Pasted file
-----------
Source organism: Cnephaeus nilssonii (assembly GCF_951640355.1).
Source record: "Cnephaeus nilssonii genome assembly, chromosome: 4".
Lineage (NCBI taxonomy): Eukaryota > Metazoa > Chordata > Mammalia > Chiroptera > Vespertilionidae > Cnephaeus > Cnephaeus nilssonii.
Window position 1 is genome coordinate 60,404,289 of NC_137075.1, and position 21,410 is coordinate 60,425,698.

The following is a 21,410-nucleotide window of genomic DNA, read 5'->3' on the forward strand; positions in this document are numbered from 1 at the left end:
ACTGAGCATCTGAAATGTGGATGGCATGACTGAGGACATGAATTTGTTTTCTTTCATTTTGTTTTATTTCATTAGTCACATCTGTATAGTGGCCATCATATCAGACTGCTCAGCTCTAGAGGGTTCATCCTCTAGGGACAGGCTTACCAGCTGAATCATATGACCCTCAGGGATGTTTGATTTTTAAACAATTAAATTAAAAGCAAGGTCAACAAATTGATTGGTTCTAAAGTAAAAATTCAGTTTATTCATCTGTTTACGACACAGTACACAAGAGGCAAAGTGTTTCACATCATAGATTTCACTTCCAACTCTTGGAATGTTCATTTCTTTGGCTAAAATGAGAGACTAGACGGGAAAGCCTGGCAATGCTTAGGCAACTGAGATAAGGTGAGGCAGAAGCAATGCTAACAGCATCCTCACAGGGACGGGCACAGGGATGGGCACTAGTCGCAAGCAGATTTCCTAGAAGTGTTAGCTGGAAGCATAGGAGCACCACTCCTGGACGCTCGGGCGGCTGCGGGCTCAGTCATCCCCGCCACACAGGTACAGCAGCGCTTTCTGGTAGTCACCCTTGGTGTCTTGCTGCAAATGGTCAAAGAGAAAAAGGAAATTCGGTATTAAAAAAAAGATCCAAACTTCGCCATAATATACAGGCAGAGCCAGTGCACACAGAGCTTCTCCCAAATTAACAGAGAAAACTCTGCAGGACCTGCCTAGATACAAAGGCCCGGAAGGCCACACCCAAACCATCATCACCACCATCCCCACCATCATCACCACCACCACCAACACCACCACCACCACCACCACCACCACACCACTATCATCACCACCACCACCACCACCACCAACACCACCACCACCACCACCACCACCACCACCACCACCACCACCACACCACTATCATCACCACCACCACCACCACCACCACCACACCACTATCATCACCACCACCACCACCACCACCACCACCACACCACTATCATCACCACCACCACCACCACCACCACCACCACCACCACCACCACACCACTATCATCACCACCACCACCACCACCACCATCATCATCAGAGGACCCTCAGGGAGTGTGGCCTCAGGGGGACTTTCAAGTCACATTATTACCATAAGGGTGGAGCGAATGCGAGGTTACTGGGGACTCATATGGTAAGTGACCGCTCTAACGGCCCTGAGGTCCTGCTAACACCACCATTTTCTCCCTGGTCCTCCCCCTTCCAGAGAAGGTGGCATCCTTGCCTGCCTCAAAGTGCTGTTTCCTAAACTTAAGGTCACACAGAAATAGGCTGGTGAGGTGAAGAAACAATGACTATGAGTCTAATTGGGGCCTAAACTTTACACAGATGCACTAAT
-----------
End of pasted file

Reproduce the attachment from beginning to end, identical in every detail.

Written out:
Source organism: Cnephaeus nilssonii (assembly GCF_951640355.1).
Source record: "Cnephaeus nilssonii genome assembly, chromosome: 4".
Lineage (NCBI taxonomy): Eukaryota > Metazoa > Chordata > Mammalia > Chiroptera > Vespertilionidae > Cnephaeus > Cnephaeus nilssonii.
Window position 1 is genome coordinate 60,404,289 of NC_137075.1, and position 21,410 is coordinate 60,425,698.

The following is a 21,410-nucleotide window of genomic DNA, read 5'->3' on the forward strand; positions in this document are numbered from 1 at the left end:
ACTGAGCATCTGAAATGTGGATGGCATGACTGAGGACATGAATTTGTTTTCTTTCATTTTGTTTTATTTCATTAGTCACATCTGTATAGTGGCCATCATATCAGACTGCTCAGCTCTAGAGGGTTCATCCTCTAGGGACAGGCTTACCAGCTGAATCATATGACCCTCAGGGATGTTTGATTTTTAAACAATTAAATTAAAAGCAAGGTCAACAAATTGATTGGTTCTAAAGTAAAAATTCAGTTTATTCATCTGTTTACGACACAGTACACAAGAGGCAAAGTGTTTCACATCATAGATTTCACTTCCAACTCTTGGAATGTTCATTTCTTTGGCTAAAATGAGAGACTAGACGGGAAAGCCTGGCAATGCTTAGGCAACTGAGATAAGGTGAGGCAGAAGCAATGCTAACAGCATCCTCACAGGGACGGGCACAGGGATGGGCACTAGTCGCAAGCAGATTTCCTAGAAGTGTTAGCTGGAAGCATAGGAGCACCACTCCTGGACGCTCGGGCGGCTGCGGGCTCAGTCATCCCCGCCACACAGGTACAGCAGCGCTTTCTGGTAGTCACCCTTGGTGTCTTGCTGCAAATGGTCAAAGAGAAAAAGGAAATTCGGTATTAAAAAAAAGATCCAAACTTCGCCATAATATACAGGCAGAGCCAGTGCACACAGAGCTTCTCCCAAATTAACAGAGAAAACTCTGCAGGACCTGCCTAGATACAAAGGCCCGGAAGGCCACACCCAAACCATCATCACCACCATCCCCACCATCATCACCACCACCACCAACACCACCACCACCACCACCACCACCACACCACTATCATCACCACCACCACCACCACCACCAACACCACCACCACCACCACCACCACCACCACCACCACCACCACCACACCACTATCATCACCACCACCACCACCACCACCACCACACCACTATCATCACCACCACCACCACCACCACCACCACCACACCACTATCATCACCACCACCACCACCACCACCACCACCACCACCACCACCACACCACTATCATCACCACCACCACCACCACCACCATCATCATCAGAGGACCCTCAGGGAGTGTGGCCTCAGGGGGACTTTCAAGTCACATTATTACCATAAGGGTGGAGCGAATGCGAGGTTACTGGGGACTCATATGGTAAGTGACCGCTCTAACGGCCCTGAGGTCCTGCTAACACCACCATTTTCTCCCTGGTCCTCCCCCTTCCAGAGAAGGTGGCATCCTTGCCTGCCTCAAAGTGCTGTTTCCTAAACTTAAGGTCACACAGAAATAGGCTGGTGAGGTGAAGAAACAATGACTATGAGTCTAATTGGGGCCTAAACTTTACACAGATGCACTAAT